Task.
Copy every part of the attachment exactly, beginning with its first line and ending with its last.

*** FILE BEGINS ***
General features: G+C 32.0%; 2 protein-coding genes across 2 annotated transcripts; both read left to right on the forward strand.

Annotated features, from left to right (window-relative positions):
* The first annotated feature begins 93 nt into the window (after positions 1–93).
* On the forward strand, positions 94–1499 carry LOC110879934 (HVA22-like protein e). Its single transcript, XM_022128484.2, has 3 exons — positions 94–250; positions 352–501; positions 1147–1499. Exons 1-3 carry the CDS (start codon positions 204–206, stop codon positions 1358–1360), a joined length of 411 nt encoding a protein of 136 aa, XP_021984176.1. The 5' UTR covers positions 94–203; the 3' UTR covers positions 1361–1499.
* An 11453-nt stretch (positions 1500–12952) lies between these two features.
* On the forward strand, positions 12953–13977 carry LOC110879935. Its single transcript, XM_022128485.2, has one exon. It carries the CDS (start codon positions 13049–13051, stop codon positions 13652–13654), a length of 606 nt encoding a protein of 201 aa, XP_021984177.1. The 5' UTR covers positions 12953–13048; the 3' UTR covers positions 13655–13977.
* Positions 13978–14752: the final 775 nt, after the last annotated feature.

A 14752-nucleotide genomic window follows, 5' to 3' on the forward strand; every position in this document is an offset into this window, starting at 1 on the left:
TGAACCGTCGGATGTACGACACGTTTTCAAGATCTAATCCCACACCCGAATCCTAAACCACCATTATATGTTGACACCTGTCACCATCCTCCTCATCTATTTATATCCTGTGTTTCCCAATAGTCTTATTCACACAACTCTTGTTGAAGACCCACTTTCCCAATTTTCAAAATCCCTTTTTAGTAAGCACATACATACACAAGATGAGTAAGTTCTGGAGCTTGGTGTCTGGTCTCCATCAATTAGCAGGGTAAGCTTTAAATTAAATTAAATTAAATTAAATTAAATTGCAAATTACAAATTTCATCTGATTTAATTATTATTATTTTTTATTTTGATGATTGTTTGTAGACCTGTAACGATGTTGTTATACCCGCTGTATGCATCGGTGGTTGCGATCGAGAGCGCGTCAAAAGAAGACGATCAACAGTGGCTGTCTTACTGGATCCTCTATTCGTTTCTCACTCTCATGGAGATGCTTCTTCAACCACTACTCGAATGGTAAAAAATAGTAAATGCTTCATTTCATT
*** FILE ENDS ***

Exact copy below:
General features: G+C 32.0%; 2 protein-coding genes across 2 annotated transcripts; both read left to right on the forward strand.

Annotated features, from left to right (window-relative positions):
* The first annotated feature begins 93 nt into the window (after positions 1–93).
* On the forward strand, positions 94–1499 carry LOC110879934 (HVA22-like protein e). Its single transcript, XM_022128484.2, has 3 exons — positions 94–250; positions 352–501; positions 1147–1499. Exons 1-3 carry the CDS (start codon positions 204–206, stop codon positions 1358–1360), a joined length of 411 nt encoding a protein of 136 aa, XP_021984176.1. The 5' UTR covers positions 94–203; the 3' UTR covers positions 1361–1499.
* An 11453-nt stretch (positions 1500–12952) lies between these two features.
* On the forward strand, positions 12953–13977 carry LOC110879935. Its single transcript, XM_022128485.2, has one exon. It carries the CDS (start codon positions 13049–13051, stop codon positions 13652–13654), a length of 606 nt encoding a protein of 201 aa, XP_021984177.1. The 5' UTR covers positions 12953–13048; the 3' UTR covers positions 13655–13977.
* Positions 13978–14752: the final 775 nt, after the last annotated feature.

A 14752-nucleotide genomic window follows, 5' to 3' on the forward strand; every position in this document is an offset into this window, starting at 1 on the left:
TGAACCGTCGGATGTACGACACGTTTTCAAGATCTAATCCCACACCCGAATCCTAAACCACCATTATATGTTGACACCTGTCACCATCCTCCTCATCTATTTATATCCTGTGTTTCCCAATAGTCTTATTCACACAACTCTTGTTGAAGACCCACTTTCCCAATTTTCAAAATCCCTTTTTAGTAAGCACATACATACACAAGATGAGTAAGTTCTGGAGCTTGGTGTCTGGTCTCCATCAATTAGCAGGGTAAGCTTTAAATTAAATTAAATTAAATTAAATTAAATTGCAAATTACAAATTTCATCTGATTTAATTATTATTATTTTTTATTTTGATGATTGTTTGTAGACCTGTAACGATGTTGTTATACCCGCTGTATGCATCGGTGGTTGCGATCGAGAGCGCGTCAAAAGAAGACGATCAACAGTGGCTGTCTTACTGGATCCTCTATTCGTTTCTCACTCTCATGGAGATGCTTCTTCAACCACTACTCGAATGGTAAAAAATAGTAAATGCTTCATTTCATT